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I'm dealing with objects on 15x15 chunks in my game.

I'd like the chunks to rotate, for example, rotation version 0 is the original position of 2,5;

(EDIT: Oops, rotation 2 and 3 names need switching in the image) enter image description here

How can I get the other positions in the simplest and quickest way? It only needs to rotate in 90 degrees increments, having 4 version (so 0, 90, 180, 270)

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  • \$\begingroup\$ Simply drawing it like you have with concrete numbers is already halfway to figuring the formula out yourself. From there you need to identify how one number changes from one rotation to the next. For example: Based on the image you can see in rotation 0 the red square is 5 positions from the top (y), but in rotation 1 it's 5 positions from the right (x). So you need to define the new x in terms of the old y. Putting this in more mathematical terms, we go from y=5 to x=14-5 or x_new=14-y_old. Do something similar for y_new and double-check it and you have the answer. \$\endgroup\$ – Bernhard Barker Oct 29 '20 at 10:14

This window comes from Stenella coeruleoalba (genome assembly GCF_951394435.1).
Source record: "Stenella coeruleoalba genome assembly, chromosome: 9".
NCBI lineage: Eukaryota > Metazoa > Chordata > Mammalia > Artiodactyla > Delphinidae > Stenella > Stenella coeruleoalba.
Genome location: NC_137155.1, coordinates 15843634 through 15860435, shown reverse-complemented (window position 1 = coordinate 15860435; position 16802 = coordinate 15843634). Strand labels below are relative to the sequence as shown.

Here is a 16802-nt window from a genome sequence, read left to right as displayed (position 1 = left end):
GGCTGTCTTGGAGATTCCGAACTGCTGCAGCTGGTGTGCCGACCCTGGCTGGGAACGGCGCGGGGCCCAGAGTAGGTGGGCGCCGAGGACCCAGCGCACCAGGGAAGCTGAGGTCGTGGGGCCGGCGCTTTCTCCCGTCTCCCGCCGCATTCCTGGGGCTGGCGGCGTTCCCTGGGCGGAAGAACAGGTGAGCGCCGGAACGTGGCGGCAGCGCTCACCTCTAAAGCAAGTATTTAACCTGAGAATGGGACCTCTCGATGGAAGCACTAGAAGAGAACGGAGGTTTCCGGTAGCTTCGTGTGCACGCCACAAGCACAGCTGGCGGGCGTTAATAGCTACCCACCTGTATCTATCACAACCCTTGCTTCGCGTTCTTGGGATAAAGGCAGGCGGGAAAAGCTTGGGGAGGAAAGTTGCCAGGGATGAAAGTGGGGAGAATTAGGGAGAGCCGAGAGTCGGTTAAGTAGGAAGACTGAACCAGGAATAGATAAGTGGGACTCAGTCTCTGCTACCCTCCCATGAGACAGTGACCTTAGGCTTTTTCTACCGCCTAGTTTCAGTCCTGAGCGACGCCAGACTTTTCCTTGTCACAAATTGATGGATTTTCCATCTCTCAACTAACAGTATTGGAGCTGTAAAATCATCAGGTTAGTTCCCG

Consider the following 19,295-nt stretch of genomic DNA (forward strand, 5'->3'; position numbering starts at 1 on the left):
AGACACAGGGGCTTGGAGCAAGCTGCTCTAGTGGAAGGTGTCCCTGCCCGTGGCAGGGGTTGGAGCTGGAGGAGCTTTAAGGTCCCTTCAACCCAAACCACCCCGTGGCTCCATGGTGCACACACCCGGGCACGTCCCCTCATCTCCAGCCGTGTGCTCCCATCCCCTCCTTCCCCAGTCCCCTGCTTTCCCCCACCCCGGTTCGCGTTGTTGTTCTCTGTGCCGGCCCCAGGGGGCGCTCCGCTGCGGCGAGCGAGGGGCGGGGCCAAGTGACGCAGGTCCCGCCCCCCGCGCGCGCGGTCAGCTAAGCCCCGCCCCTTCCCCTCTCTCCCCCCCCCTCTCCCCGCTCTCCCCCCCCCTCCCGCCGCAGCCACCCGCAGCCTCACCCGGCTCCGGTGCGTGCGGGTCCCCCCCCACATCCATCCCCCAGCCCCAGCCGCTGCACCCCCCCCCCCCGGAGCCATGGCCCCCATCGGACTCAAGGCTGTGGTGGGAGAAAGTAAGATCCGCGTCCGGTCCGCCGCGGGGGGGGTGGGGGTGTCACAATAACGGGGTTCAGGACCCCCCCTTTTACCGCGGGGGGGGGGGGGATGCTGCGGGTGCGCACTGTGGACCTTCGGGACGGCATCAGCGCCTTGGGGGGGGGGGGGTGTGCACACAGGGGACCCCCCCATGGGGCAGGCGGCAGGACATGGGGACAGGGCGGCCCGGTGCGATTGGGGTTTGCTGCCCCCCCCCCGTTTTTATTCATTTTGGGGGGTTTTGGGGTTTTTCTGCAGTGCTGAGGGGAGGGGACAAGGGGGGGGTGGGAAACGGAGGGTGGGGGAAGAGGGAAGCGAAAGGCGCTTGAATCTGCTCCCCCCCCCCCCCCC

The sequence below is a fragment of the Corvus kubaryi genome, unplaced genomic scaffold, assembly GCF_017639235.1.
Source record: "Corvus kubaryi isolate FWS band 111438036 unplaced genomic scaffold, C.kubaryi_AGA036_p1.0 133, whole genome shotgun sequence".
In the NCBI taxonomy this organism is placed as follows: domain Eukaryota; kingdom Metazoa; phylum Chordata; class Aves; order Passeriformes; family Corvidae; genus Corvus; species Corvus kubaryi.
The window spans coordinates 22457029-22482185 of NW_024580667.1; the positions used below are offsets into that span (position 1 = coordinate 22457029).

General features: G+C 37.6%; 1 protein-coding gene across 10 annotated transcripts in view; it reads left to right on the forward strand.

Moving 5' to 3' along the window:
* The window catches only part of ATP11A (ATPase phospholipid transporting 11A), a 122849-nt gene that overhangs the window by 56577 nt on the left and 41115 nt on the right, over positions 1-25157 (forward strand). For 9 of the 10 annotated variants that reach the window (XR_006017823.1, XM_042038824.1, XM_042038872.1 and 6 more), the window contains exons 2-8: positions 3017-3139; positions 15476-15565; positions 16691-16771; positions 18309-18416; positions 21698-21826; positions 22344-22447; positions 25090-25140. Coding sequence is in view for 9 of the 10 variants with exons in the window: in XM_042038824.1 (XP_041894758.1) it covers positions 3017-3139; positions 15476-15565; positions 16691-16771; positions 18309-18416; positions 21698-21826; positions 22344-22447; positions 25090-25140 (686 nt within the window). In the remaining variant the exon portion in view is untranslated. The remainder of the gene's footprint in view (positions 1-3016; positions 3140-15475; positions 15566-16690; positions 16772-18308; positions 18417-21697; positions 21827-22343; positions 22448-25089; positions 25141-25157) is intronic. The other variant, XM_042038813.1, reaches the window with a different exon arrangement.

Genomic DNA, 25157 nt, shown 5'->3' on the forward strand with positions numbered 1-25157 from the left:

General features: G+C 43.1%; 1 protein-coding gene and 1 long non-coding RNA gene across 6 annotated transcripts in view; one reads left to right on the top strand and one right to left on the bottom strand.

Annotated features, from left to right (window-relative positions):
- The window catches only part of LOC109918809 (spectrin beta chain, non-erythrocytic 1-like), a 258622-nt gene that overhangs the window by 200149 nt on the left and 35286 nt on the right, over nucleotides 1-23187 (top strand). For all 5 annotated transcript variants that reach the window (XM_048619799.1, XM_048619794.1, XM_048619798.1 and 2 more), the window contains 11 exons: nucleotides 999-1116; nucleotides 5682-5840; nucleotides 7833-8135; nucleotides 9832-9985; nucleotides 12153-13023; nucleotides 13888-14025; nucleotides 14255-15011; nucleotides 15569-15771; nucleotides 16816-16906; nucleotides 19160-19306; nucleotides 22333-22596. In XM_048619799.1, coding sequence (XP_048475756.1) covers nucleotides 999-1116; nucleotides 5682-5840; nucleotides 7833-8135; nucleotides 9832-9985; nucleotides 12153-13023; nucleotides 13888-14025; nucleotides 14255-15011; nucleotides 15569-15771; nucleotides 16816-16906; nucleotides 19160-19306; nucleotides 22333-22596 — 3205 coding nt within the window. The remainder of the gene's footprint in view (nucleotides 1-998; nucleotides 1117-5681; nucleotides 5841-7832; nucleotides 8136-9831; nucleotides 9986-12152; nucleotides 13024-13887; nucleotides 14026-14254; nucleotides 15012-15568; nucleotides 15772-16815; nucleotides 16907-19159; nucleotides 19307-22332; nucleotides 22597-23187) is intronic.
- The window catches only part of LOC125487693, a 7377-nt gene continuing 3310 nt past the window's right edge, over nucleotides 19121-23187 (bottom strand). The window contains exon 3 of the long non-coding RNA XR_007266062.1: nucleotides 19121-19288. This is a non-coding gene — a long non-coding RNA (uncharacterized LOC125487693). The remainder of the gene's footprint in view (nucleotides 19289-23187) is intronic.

• \$\begingroup\$ Note that it can be an XY problem, depending on the complexity of your operations on elements and what you want to do with them, it can be much easier to adapt the loop that displays the grid rather than changing each element's coordinates every time. for example if for(x = 0; x <= n - 1; x++){ for(y = 0; y <= n - 1; y++){ plot(x,y) } } displays Rotation 0, then for(y = n - 1; y >= 0; y--){ for(x = 0; x <= n - 1; x++){ plot(x,y) } } will be Rotation 1. (Basically you'll notice the changes to the loops are similar to what you get in the accepted answer) \$\endgroup\$ – Kaddath Oct 29 '20 at 15:16
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If horizontal axis is x, vertical is y, and chunk size is n, then clockwise rotation can be performed as follows:

(x2, y2) = (n - 1 - y1, x1)

and counter-clockwise rotation would be:

(x2, y2) = (y1, n - 1 - x1)
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    \$\begingroup\$ For completion sake you may want to include the function for rotation counter clockwise. \$\endgroup\$ – Benjamin Danger Johnson Oct 29 '20 at 8:46
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If you number the grid from the middle as (0,0), rather than the edge, rotating becomes as simple as

(x2, y2) = (-y1, x1)

You can still provide the grid to your player with conventional numbering, of course.

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If you use Weckar's suggestion to number the grid with (0,0) in the center, this is specialized case of the general rotation formula. You could get any rotation using these equations

new_x = old_x * cos(angle) - old_y * sin(angle)
new_y = old_x * sin(angle) + old_y * cos(angle)

In your case, angle can only be 0, 90, 180, and 270, which means the sins and cosines can only produce values of -1, 0, and +1.

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